Theo Dylan walked through the office and Freya thought, as she had thought so many times before he moves like a cat, a mean, moody, magnificent cat.
She had heard other adjectives assigned to the CEO of Dylan Dexter-cold, remote, terrifying. But one of the many advantages of being the personal assistant to the most powerful man in one of the City's most prestigious merchant banks was a certain degree of invulnerability. Theo Dylan didn't frighten her; nannies were rarely afraid of their charges, they knew them too well. And that was how Freya sometimes regarded him-as a difficult but gifted charge.
He appeared to be in one of his thankfully rare irascible moods this morning, she decided with a serene half- smile as she noted the way his secretary, Rose, cringed at her desk. The way the sedate middle-aged woman was lowering her head, hunching her shoulders and trying to look invisible made Freya forget her own problems just for a moment.
Theo paused at the heavy, highly polished door to that inner sanctum, his office. He had failed to issue his customary cool good mornings, and the black bar produced by the frowning clench of brows that thundered down above the almost startling azure of his eyes and the forceful line of his nose attested to his ill temper even before the words, I'm seeing no one today, Freya. Cancel all appointments. Understood?' were barked out in that husky, slightly gravelly voice that had the power to make even the chairman of the board look as though he felt like a five-year-old on his first day at school.
"Certainly, Mr. Dylan." Freya dipped her smooth silver- blonde head, feeling the expertly cut wings of her hairbrush against the perfect ivory of her pointed face, hiding the amused smile that hovered around the full, curved contours of her mouth. It was obviously going to be one of those days.
"And bring in the Research file on Chemical Holdings." He slewed round quickly on the balls of his feet, the blue steel of his eyes turning. "And if anyone from Black Union calls, I'm unavailable until the lunch appointment we arranged for tomorrow. Got that, Mrs. Rose?"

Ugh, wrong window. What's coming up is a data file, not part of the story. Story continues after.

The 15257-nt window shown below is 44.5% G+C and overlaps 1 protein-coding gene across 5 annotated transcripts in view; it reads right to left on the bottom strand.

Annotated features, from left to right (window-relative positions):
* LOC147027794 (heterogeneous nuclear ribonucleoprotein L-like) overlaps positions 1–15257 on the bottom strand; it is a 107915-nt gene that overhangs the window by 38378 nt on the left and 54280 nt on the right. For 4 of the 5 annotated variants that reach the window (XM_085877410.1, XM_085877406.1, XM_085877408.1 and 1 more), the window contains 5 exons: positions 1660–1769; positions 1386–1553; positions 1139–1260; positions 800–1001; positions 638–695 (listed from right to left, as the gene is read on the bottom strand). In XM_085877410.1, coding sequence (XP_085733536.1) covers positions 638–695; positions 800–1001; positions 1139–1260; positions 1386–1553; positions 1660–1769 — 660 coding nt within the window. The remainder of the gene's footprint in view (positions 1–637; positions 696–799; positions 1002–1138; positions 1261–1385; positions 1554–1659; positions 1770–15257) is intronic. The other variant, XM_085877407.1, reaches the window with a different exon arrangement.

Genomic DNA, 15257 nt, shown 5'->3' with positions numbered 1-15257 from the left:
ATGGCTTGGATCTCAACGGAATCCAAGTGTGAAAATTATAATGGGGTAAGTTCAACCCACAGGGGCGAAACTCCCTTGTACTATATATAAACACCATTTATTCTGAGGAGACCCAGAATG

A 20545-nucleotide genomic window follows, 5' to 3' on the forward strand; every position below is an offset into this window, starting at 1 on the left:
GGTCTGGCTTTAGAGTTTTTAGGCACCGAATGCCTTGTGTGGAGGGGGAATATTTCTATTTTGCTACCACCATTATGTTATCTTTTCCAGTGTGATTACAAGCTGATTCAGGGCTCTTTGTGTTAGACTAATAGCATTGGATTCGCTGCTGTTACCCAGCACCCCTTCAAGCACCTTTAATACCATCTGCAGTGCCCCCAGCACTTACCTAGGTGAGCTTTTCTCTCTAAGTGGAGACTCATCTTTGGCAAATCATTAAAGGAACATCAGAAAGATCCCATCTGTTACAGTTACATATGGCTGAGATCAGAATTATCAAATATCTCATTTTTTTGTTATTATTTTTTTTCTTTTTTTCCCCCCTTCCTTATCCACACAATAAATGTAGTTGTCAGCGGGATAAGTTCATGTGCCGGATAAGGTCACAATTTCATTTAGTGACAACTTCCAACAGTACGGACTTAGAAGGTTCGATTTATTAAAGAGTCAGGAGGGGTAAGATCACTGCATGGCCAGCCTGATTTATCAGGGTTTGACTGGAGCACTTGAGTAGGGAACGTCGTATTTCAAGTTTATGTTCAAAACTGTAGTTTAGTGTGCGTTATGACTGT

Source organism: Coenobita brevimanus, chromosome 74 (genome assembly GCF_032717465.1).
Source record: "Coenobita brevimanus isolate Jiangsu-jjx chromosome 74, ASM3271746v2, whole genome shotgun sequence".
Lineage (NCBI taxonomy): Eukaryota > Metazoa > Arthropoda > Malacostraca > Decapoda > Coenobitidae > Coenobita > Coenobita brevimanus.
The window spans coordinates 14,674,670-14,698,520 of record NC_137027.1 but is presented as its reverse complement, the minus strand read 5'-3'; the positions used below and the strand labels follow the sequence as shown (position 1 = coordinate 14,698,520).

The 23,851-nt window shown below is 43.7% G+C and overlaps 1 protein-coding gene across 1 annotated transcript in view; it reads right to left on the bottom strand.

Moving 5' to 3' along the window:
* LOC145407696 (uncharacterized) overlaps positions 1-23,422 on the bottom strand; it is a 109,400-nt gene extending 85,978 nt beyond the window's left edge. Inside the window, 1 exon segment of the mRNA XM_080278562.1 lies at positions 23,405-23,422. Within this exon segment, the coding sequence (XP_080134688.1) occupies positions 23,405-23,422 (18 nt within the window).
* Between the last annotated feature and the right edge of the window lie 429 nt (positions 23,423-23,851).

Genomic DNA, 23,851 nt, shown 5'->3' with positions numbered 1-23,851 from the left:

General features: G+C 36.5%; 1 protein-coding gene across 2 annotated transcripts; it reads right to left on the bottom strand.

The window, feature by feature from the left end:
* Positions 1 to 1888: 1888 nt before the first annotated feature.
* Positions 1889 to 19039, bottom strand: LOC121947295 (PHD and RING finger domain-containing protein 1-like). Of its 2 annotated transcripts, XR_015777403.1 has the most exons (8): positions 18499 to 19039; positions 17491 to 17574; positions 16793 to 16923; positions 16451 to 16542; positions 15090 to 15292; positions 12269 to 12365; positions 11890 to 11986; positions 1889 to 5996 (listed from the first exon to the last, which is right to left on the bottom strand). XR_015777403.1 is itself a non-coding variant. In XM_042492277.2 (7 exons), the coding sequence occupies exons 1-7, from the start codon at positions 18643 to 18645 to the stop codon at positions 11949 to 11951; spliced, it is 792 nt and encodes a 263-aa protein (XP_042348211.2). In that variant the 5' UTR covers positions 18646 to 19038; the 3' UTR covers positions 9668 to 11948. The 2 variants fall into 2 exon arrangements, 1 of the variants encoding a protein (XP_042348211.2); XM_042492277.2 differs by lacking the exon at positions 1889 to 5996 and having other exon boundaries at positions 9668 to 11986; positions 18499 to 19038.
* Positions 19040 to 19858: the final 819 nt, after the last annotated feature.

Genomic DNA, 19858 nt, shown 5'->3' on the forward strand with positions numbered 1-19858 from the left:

An agonized squawk was the nearest Rose could get to an acknowledgment, but Freya chimed in, ultra-sweet and smooth as silk, "As rumor has it, Black Union have been shopping around. Could tomorrow's lunch be the preliminary to a hostile bid?"
She hadn't been able to resist that dig, and for a moment the muscles of his wide shoulders tensed beneath the dark silk suit, then his mouth quirked acidly. "No one makes a bid, hostile or otherwise, for an efficient house. And Dylan Dexter's one of the top rankers. Your job is safe, Miss Dexter. For the moment. Bring that file through."
In the silence following the thud as heavy mahogany closed on its frame Rose let out a pent-up breath,
"The file's right here. I had it brought up from Research first thing. And rather you than me. I'd ask for a transfer to washroom attendant if I didn't need the money I get sitting here." She scowled at a typing error and Freya picked up the file, shaking her head.
"You're a damn good secretary, otherwise, you wouldn't be sitting there,' she told the older woman. 'You've only been working for him for three months, you'll soon learn to ignore the iceberg image. He's a sweetie underneath".
"If you say so." Rose didn't look convinced and Freya turned away, going into her own small office to collect her notebook, the file from the Research department tucked under her arm.